SAN JOSE — By one key measuring stick, the Sharks are considered among the NHL's financial have-nots.

Only 11 of 30 teams benefited this summer when revenue-sharing money was handed out for the first time through a system set up in the league's lockout-ending labor agreement. The Sharks were one.

They might be again in 2007. Sharks CEO Greg Jamison is projecting his team will end up in the red once more.

"We're closer than we have been," he said. "I said last year we'd lose around $7.5 million, and we did a little better. If everything goes right, I think losses will be around the $4 million mark."

But sports economists point out that while the accounting ledger may legitimately show annual losses, that doesn't mean sports franchises are money-losing investments.

Allen Sanderson, an economics professor at the University of Chicago, likens the situation to someone who buys a home for $200,000, maybe has to cut into his savings to pay for a new roof, but then turns around and sells the house for $400,000.

"What you're really doing is eating some money over the short run because what you're trying to do is increase the long-term sale value," Sanderson said.

Dennis Howard, a sports marketing professor at the University of Oregon, says that beyond value appreciation, franchises have other incentives to report losses.

"What teams are trying to do is maximize their expenses for tax purposes and strengthen their competitive position in their bargaining with players," Howard said.


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Both men were talking about franchises in general, not the Sharks in particular. Silicon Valley Sports and Entertainment, a group of 13 investors who purchased the team from George Gund for a reported $149 million in 2002, does not disclose its financial records.

Jamison acknowledged that annual operating losses do not tell the entire story and that NHL franchises overall are increasing in value.

"But, trust me, in some cases the operational costs still outweigh the appreciation," Jamison said.

Economic indicators the team provided for the current season seem favorable.

The season-ticket renewal rate was 95 percent — the highest since SVSE took over the franchise — and that means guaranteed crowds of at least 14,000 for every game, said Malcolm Bordelon, executive vice president for business operations.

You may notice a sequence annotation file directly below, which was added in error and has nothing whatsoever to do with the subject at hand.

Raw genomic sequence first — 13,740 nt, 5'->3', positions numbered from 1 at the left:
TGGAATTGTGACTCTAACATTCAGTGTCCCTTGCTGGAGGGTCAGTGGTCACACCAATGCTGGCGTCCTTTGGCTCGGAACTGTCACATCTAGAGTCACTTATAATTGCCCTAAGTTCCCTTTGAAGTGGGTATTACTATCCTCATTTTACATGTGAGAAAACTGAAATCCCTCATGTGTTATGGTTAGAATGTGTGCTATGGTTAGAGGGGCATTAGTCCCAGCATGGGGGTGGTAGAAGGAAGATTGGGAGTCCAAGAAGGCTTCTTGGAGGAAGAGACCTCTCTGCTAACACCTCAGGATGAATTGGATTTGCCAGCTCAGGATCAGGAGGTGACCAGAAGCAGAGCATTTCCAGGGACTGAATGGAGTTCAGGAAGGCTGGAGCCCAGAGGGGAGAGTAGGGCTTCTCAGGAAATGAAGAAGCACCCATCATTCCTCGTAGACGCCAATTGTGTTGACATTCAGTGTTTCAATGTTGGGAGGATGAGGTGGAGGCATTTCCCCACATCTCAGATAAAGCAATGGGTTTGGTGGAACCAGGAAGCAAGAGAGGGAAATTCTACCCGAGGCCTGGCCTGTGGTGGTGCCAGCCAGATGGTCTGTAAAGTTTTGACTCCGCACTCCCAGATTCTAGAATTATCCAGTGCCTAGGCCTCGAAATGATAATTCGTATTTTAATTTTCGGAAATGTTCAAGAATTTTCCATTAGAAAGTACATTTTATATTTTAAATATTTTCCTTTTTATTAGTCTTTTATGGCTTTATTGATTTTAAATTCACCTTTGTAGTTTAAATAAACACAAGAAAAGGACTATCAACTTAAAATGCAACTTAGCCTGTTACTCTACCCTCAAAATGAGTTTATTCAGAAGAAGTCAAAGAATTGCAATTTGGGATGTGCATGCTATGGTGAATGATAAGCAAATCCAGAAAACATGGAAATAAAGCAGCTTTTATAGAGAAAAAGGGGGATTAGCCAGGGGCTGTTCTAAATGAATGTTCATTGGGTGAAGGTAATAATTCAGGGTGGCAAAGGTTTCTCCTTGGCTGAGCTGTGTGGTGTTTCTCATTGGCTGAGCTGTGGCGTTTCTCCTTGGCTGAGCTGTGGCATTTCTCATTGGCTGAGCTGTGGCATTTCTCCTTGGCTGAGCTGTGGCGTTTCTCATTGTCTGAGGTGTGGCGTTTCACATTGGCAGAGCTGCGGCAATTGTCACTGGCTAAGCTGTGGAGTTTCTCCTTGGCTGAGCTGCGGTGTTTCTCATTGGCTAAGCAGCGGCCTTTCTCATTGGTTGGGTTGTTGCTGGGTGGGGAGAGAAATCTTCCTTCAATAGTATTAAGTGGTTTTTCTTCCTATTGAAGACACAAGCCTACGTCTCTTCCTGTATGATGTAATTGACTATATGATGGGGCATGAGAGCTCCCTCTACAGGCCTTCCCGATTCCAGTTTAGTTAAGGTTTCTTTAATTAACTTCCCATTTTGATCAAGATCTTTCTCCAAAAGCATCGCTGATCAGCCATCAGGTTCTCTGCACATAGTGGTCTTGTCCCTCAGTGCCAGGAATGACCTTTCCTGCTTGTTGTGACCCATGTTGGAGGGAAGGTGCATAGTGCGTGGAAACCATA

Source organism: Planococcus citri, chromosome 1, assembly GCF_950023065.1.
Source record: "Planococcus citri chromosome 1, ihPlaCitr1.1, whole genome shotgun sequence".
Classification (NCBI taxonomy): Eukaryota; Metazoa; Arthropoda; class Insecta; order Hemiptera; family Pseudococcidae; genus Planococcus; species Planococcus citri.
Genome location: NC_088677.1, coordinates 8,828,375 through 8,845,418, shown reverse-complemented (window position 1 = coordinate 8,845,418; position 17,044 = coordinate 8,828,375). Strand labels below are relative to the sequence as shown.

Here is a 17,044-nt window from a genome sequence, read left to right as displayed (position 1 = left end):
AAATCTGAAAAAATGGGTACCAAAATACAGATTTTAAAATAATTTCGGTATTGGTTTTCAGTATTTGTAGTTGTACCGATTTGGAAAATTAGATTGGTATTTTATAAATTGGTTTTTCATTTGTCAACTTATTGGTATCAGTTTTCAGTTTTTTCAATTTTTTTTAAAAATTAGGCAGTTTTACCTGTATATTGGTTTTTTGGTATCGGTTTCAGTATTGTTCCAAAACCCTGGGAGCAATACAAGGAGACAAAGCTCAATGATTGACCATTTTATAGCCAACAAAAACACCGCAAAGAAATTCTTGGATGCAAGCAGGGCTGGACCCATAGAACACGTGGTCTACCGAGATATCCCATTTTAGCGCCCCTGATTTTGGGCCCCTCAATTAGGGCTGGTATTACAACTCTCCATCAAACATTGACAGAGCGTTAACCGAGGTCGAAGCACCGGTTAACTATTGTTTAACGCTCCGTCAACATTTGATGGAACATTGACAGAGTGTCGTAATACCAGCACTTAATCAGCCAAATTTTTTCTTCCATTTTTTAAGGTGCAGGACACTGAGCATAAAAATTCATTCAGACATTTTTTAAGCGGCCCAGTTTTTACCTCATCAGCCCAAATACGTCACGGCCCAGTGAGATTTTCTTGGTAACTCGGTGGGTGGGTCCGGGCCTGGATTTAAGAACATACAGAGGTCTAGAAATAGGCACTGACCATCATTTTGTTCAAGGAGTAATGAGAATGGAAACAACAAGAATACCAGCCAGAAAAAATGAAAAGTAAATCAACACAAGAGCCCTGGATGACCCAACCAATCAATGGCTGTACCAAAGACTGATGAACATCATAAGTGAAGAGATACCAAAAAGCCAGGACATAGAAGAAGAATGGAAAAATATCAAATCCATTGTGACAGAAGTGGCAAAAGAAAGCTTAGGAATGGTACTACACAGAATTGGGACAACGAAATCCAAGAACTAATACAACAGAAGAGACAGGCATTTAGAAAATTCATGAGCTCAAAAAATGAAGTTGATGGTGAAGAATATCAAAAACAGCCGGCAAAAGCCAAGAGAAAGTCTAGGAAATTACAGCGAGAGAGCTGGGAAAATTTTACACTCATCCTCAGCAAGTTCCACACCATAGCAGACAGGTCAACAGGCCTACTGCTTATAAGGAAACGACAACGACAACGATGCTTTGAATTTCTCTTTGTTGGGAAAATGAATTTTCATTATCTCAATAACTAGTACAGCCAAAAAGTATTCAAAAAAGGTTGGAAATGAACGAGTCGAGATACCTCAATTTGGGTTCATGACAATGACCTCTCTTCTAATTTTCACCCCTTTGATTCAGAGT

Capacity at HP Pavilion is 17,496, and of the 3,500 remaining seats, between

1,000 and 1,500 are set aside for group sales. Bordelon said advanced single-game sales are above the pace for last year, when the team averaged 16,831.

Jamison said he thought ticket renewals were a reflection of the team's performance and the overall economy.

The suite situation also has improved. All but one of the 65 are sold, Jamison said; last season, as many as 12 were vacant.

Corporate sponsorships haven't returned to pre-lockout levels, but income is up slightly from last season, Bordelon said.

Despite all that, the Sharks could again be on the receiving line when it comes to revenue sharing.

Jamison, who would not specify how much the Sharks received in revenue sharing, said limited income from local TV and radio stations is one thing that keeps San Jose in the red. In broadcasting, how much revenue a team receives for broadcast rights depends heavily on ratings.

"When you do a team comparison and analysis across the NHL, it's harder in this market to do well in television than it is in some other markets," he said.

Neither the NHL nor the players' association will disclose which teams donate to the revenue sharing pool and which teams draw from it. An NHL spokesman did say about $90 million helped 11 teams.

Sometimes the line that separates profitable teams from the others can get fuzzy, especially when franchise owners have tangential business interests. SVSE, for example, also manages the arena for non-hockey events and has set up publishing and merchandise operations.

"Teams may have a fair amount of discretion as to what costs they assign to the team and what costs they assign to the arena," said economist Sanderson, citing one of the flash points in the labor impasse that shut down the NHL for the 2004-05 season. 

As far as the Sharks go, Jamison said neither the hockey team nor the parent company is showing an annual profit.

Still, even that can be offset by tax benefits. Two years ago, a change in federal law gave franchises the ability to write off an increased amount of their expenses as player depreciation, for example.

Before 2004, owners could write off 50 percent of their player costs as business losses over a five-year period, explained Oregon's Howard. Now they can write off 100 percent over 15 years.

Howard sees NHL franchises only increasing in value, especially since owners got the "cost certainty" they wanted.

"In the decade prior to the lockout, the values of franchises more than doubled," Howard said. "Even though you don't see the incredible values associated with the NFL or even the NBA, you still see sustained growth. ... And what makes the NHL increasingly attractive is now they have a collective bargaining agreement where there is some economic sanity and a fairly hard salary cap."

Jamison doesn't argue with that last point but remains committed to finishing in the black as well.

"I still feel we're going in the right direction," he said. "It is still absolutely a goal to get to the point of profitability and compete for the Stanley Cup every year. There are some who will say that is not a feasible thing to do. And others of us say, 'Yes it is, you just have to work at it.'"